The family of a young Black man from Maryland’s Eastern Shore who died during an encounter with police filed a federal lawsuit Thursday against the officers, the state medical examiner, the three towns where the officers served and the two police chiefs involved in the case.
Advocates say Black’s death is eerily similar to the killing of George Floyd, who died in May after a Minneapolis police officer pressed his knee against Floyd’s neck. Floyd’s death sparked outrage across the country, forcing a reckoning about systemic racism and policing.
“Anton Black died because police employed excessive force, laying him out prone on his stomach, lying on top of him for approximately six minutes and approximately five minutes after he was handcuffed, and folding his legs towards the sky in a manner that further compromised his ability to breathe,” the lawsuit reads.
An attorney for Greensboro did not immediately return a call for comment.
Black’s family is joined by the Coalition for Justice for Anton Black, a grass-roots group that formed after Black died and has fought for transparency and accountability in his death. They are suing for unspecified monetary damages.
“It’s staggering how much was done wrong in this case that was improper, illegal, unethical and in fact disgraceful,” Ken Ravenell, an attorney for Black’s parents and his estate, said at a news conference Thursday. “Today we took a bold step towards justice for Anton Black and against the police officers who took his life and also against those who were complicit in covering up the injustice.”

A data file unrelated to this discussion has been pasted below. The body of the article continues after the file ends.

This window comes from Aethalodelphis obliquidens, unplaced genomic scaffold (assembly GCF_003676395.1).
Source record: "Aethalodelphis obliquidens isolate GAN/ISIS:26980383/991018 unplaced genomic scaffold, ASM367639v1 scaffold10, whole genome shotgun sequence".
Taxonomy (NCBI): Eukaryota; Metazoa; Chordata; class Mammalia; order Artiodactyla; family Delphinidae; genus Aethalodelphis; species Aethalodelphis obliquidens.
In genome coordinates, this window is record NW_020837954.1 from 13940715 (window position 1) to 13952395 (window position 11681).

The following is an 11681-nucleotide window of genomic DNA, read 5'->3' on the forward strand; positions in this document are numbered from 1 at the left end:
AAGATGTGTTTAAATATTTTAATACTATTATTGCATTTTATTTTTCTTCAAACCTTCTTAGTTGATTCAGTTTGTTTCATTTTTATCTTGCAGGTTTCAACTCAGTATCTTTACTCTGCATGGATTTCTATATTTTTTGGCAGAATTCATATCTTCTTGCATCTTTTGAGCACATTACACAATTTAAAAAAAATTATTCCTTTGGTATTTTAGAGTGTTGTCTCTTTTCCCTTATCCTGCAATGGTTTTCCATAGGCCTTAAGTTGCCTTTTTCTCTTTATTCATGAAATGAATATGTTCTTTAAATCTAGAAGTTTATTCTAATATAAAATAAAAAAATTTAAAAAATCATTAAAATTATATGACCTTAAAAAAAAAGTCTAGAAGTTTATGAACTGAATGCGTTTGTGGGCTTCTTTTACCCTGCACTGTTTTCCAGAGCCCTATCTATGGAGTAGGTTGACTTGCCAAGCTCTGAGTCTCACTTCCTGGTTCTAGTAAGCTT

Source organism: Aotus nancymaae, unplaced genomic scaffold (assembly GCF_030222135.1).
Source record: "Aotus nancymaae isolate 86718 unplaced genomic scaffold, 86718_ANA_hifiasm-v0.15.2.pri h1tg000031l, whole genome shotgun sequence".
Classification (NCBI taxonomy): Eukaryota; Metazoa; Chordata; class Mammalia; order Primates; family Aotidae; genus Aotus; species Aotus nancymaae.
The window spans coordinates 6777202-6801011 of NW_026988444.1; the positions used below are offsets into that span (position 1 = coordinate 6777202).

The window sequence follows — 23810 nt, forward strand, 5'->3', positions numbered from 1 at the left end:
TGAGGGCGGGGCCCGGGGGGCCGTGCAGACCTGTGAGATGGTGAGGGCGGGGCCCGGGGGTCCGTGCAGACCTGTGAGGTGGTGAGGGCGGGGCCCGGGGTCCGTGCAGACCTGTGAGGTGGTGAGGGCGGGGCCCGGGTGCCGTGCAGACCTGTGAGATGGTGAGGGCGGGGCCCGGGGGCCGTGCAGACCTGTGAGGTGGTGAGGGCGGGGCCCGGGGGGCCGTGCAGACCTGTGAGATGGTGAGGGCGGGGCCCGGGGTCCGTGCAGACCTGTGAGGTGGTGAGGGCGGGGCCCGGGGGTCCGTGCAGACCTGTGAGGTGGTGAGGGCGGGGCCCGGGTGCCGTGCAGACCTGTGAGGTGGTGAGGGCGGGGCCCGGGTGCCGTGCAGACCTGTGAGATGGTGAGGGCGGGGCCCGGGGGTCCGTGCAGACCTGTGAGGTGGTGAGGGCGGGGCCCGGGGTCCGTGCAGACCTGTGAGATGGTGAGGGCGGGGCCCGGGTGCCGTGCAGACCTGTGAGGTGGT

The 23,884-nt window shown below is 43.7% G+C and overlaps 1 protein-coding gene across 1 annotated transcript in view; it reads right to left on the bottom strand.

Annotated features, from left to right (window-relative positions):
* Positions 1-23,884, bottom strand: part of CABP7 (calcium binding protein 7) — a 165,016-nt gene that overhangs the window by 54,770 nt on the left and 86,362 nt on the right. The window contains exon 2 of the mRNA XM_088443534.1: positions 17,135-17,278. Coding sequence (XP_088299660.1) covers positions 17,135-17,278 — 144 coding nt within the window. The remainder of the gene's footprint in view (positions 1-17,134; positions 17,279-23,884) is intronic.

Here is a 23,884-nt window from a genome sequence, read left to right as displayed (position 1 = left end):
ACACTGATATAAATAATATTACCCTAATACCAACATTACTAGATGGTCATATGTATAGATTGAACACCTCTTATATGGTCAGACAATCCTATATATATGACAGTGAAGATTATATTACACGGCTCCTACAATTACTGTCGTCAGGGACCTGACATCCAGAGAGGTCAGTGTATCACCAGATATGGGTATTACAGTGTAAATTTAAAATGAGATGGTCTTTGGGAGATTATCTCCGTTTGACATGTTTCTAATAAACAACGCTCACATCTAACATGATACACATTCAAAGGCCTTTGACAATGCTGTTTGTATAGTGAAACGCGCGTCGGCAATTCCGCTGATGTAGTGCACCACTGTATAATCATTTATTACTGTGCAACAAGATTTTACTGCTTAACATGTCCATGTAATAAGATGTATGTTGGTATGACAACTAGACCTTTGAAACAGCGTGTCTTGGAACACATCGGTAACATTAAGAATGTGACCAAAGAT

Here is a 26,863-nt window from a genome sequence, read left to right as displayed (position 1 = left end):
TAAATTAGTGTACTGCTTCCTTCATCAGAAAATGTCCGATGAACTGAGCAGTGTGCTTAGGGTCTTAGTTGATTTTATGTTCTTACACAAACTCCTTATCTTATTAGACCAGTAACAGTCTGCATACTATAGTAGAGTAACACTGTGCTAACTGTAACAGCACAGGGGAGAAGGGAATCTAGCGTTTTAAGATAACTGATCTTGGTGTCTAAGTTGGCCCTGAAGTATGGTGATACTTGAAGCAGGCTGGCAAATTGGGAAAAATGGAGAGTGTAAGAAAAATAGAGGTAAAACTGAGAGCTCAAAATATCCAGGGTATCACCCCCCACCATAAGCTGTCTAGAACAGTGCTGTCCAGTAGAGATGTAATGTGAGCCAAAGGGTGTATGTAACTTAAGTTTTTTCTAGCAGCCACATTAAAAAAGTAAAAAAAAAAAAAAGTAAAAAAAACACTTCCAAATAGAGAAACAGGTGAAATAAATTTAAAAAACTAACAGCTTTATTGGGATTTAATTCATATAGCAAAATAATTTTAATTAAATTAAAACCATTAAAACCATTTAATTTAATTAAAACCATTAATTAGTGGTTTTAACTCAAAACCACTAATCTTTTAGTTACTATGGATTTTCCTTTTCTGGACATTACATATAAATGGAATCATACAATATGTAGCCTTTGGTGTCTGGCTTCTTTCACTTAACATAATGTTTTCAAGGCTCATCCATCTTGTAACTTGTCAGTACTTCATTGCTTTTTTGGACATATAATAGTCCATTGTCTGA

The state medical examiner ruled Black’s death as accidental, saying that it was “likely that the stress of his struggle” with police contributed to his death, as did bipolar disorder and underlying heart issues. The ruling said “no evidence was found that restraint by law enforcement directly caused or significantly caused or significantly contributed” to Black’s death.
The American Civil Liberties Union of Maryland is partnering with Ravenell in the legal challenge, hoping it will lead to systemic reform, said Sonia Kumar, a senior staff attorney with the organization.
“Part of what we are seeking here is change,” Kumar said. “For the court to declare that what happened here was illegal . . . and to prevent it from ever happening again.”
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